How do you stop puppy biting? It’s important to address puppy biting behaviours as soon as possible, especially when it involves children.
Here are 7 steps you can take to manage and prevent puppy biting incidents:
- Teach your children appropriate behaviour:
- Educate children about how to interact with the puppy safely.
- Supervise their interactions with the puppy to ensure they follow these guidelines.
- Handling should be supervised and the head area should be avoided – Children should be taught to stroke the back and side of the puppy’s torso.
- Teach children to avoid rough play, to be gentle, and to not provoke or tease the puppy.
- Redirect the behaviour:
- When the puppy tries to bite or mouth your children, redirect their attention to an appropriate chew toy or bone.
- Encourage the puppy to chew on the toy instead of biting people.
- Socialisation and training:
- Proper socialisation and training are crucial for puppies. They need to learn appropriate behaviours.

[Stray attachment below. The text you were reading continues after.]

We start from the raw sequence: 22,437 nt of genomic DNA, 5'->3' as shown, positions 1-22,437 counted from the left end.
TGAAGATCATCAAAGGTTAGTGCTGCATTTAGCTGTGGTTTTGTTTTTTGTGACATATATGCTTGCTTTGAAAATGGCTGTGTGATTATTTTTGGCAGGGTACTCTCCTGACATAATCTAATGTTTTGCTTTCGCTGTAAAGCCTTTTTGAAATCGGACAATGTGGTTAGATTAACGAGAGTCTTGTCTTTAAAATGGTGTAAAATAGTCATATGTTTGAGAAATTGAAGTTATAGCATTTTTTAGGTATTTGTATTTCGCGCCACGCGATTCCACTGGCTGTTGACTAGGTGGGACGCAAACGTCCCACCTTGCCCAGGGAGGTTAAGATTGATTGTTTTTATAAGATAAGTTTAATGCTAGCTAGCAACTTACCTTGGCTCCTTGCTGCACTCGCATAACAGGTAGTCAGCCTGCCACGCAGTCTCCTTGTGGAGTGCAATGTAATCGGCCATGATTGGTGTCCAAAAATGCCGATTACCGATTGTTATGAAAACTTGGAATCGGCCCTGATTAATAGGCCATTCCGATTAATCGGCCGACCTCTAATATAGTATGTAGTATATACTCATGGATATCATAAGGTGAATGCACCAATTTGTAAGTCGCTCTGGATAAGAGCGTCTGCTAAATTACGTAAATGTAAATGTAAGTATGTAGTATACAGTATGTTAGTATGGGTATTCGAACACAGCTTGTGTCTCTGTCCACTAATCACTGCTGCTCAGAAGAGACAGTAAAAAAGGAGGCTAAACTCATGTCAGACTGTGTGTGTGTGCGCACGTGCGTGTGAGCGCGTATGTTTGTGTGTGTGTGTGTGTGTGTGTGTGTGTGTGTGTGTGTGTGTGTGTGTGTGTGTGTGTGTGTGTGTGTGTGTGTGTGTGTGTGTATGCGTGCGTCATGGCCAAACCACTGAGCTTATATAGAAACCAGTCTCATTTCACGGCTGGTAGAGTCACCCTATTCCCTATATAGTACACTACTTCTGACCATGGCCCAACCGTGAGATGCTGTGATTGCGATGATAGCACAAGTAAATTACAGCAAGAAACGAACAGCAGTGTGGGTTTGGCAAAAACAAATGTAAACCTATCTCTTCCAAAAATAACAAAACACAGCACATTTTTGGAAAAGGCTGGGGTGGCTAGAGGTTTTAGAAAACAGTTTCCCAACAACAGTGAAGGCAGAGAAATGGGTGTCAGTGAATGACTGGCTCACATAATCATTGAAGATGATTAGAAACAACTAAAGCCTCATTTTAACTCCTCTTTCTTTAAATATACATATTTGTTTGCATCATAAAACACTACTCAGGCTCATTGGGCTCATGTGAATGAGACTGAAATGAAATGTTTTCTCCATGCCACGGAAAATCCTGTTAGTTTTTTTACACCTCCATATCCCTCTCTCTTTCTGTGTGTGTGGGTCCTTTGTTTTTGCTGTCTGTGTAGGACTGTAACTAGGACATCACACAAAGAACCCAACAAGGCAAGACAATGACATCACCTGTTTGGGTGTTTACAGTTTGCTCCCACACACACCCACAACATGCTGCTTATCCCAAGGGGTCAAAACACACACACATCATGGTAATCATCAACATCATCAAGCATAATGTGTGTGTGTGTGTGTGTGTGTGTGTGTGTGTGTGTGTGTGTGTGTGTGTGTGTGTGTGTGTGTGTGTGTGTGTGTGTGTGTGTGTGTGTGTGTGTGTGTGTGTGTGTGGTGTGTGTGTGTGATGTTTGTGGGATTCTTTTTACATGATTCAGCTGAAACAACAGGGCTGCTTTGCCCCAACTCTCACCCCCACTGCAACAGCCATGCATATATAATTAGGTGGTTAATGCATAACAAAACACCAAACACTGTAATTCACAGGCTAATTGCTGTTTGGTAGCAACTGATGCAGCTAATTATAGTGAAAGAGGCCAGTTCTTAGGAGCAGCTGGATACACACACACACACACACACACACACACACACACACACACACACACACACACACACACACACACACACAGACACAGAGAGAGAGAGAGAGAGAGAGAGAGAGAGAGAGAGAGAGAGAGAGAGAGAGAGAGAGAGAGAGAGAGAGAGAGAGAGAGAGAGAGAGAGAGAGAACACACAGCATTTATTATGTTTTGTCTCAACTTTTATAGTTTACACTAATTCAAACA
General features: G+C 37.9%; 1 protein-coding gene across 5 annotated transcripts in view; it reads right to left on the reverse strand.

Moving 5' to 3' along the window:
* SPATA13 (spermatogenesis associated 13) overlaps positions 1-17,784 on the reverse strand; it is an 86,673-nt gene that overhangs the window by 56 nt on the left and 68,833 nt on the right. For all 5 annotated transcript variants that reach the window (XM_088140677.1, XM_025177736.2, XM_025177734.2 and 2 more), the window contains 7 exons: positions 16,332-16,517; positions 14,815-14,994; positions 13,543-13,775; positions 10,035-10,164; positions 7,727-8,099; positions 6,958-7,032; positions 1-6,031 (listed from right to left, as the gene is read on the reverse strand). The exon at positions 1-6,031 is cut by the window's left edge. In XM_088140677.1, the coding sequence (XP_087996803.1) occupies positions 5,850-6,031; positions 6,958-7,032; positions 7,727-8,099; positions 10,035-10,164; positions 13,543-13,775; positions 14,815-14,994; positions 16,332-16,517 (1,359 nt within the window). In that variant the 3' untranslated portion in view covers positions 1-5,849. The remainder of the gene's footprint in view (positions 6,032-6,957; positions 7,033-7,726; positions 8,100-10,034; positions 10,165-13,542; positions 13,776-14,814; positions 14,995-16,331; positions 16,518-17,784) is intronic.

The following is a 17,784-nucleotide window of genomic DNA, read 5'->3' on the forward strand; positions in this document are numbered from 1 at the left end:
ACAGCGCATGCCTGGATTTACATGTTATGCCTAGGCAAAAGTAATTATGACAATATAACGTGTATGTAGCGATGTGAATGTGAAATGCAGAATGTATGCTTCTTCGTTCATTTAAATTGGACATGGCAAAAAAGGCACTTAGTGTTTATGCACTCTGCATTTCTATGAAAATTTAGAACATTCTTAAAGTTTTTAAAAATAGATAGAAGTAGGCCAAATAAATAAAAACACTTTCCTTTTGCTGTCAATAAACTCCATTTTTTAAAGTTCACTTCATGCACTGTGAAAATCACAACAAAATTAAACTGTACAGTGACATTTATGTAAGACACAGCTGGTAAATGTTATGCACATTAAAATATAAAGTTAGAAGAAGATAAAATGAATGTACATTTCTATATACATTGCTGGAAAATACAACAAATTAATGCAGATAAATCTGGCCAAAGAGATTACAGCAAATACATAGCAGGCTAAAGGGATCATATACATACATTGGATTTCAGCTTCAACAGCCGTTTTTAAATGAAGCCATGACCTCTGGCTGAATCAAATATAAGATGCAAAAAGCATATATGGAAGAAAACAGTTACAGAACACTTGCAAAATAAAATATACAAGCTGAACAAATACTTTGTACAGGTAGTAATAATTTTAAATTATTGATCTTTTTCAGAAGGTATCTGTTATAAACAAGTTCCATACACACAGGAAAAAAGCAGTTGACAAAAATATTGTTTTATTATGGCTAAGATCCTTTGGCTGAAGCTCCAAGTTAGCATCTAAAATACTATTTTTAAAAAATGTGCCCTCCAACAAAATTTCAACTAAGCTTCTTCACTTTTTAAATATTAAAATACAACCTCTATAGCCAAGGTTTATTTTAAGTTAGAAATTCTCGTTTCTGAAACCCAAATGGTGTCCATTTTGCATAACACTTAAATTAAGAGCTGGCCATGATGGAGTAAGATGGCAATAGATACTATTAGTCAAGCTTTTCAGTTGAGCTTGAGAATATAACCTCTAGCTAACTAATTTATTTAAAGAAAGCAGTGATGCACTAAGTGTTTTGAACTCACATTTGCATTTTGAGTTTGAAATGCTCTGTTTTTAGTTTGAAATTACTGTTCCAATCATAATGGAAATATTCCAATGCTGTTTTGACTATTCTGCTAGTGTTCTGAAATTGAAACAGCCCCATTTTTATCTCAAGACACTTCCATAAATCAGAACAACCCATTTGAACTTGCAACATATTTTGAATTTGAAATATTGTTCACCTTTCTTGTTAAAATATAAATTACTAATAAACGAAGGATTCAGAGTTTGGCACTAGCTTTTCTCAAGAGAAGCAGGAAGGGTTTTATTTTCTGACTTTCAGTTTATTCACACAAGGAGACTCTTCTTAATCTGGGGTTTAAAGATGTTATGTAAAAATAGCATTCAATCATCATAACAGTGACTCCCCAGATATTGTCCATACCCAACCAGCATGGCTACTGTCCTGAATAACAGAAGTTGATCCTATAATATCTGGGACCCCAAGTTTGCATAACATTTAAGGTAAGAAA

- Basic obedience training can also help establish boundaries and teach your puppy vocal cues such as “sit” and “leave it.”
- Consistency and boundaries:
- Establish consistent rules and boundaries for your puppy.
- Teach them what is acceptable and what is not through positive reinforcement training. Reward good behaviour with treats and praise, and redirect or ignore unwanted behaviors.
- Supervise interactions:
- Never leave young children and puppies unsupervised. Keep a close eye on their interactions to intervene if necessary.
- If the puppy becomes too excited or nippy, remove them from the situation and give them a chance to calm down.
- If the biting behaviour persists and becomes too intense, you can use a time-out technique. When the puppy bites, remove yourself or the child from the room for a brief period. This helps the puppy understand that biting leads to the end of playtime.
- Seek professional help if needed:
- If the biting behaviour continues despite your efforts, or if it escalates in intensity, consider consulting a professional dog trainer or behaviourist. We can provide personalised guidance and help address any underlying issues.
Remember, puppy biting is a normal behaviour, it normally coincides with teething and gets better from the age of 7- 8 months old, but it’s important to address it appropriately to prevent any harm to your children or the puppy.
With consistent training, socialization, and supervision, you can help your puppy learn appropriate behaviour and establish a positive relationship with your children.